Take prolonged release tablets in the morning, with or without food. They should be swallowed with a glass of water and should not be broken, crushed or chewed, as the tablet coating is intended to ensure prolonged release.

Contraindications of Budesonide

Hypersensitivity.
Cirrhosis of the liver.

Warnings and Cautions with Budesonide

  • Limited experience in the elderly and children.
  • Kidney failure.
  • Liver failure.
  • Not indicated for patients with Crohn’s disease of the upper gastrointestinal tract.
  • Infections, tuberculosis, BPH, diabetes mellitus, osteoporosis, peptic ulcer, glaucoma, cataracts or family history of diabetes or glaucoma.
  • Monitor bacterial, fungal, amoebic and viral infection for risk of worsening, especially chickenpox and measles.
  • Administer passive immunization with varicella-zoster immunoglobulin (IGVZ) to all non-immune exposed patients who receive systemic glucocorticosteroids or have received them in the previous 3 months (must be administered within 10 days following exposure to varicella).
  • Patients with compromised immune systems exposed to measles should receive normal immunoglobulin as soon as possible after exposure.
  • High doses over time may cause systemic corticosteroid effects (Cushing syndrome, adrenal suppression, growth retardation, decreased bone mineral density, cataracts, glaucoma, and psychiatric/behavioral effects.
  • When replacing systemic glucocorticoid of greater effect may cause adrenocortical suppression, monitor.
  • Suspend gradually.
  • Administer complementary systemic treatment with glucocorticoids in case of surgery or stress.
  • Increased exposure in concomitance with: ketoconazole or other CYP3A4 inhibitors and grapefruit juice, avoid.
  • Do not administer live vaccines.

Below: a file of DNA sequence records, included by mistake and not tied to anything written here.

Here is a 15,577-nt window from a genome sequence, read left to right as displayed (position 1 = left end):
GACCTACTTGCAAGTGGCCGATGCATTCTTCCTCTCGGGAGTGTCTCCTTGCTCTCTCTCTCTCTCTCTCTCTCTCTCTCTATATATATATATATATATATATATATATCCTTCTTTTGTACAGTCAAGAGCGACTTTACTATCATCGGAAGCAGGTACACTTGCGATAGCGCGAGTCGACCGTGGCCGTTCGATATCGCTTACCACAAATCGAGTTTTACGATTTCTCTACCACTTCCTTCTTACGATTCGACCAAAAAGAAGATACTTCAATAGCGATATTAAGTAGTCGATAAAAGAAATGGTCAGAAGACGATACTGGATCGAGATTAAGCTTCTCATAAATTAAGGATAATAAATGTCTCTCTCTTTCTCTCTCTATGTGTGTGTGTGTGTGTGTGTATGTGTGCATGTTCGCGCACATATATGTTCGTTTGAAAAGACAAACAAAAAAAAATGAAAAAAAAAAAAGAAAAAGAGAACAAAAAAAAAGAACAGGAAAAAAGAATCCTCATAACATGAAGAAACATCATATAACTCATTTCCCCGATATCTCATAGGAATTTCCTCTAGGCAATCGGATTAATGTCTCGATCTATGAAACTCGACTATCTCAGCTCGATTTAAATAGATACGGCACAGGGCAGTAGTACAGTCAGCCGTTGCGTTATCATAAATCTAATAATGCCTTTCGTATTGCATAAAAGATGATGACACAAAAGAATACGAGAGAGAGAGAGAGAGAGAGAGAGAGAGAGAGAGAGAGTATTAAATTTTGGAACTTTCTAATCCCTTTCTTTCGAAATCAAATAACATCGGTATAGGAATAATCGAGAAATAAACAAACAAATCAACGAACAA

• In treatment of autoimmune hepatitis: monitor ALT and AST every 2 weeks during the first month and then at least every 3 months. Possible increase in systemic availability of budesonide in patients with advanced primary biliary cirrhosis (PBC) with liver cirrhosis.
  • Risk of visual disturbances such as blurred vision, cataracts, glaucoma, or central serous chorioretinopathy (CRSC); regularly monitor the stature of children under long-term or prolonged treatment.

Liver failure

Caution.
Increases systemic bioavailability of budesonide.

Kidney failure

Caution.

Interactions with Budesonide

  • Power action of: cardiac glycosides.
  • Increases excretion of K with: saluretic diuretics.
  • Increases risk of systemic adverse reactions with: CYP3A inhibitors (including cobicistat-containing drugs); assess risk/benefit.
  • Increased exposure with: ketoconazole, other CYP3A4 inhibitors (ritonavir, itraconazole, clarithromycin) and grapefruit juice; avoid.
  • Plasma levels decreased by: CYP3A4 inducers (carbamazepine and rifampicin); adjust dose.
  • Plasma levels increased with: CYP3A4 substrates (estrogens or oral contraceptives); dose adjustment.
  • Decrease in effect with: steroid binding compounds (cholestyramine, antacids), respect interval between doses of at least 2 hours.
  • Lab: the ACTH stimulation test for the diagnosis of pituitary insufficiency may show false + (lower values).

Pregnancy and Budesonide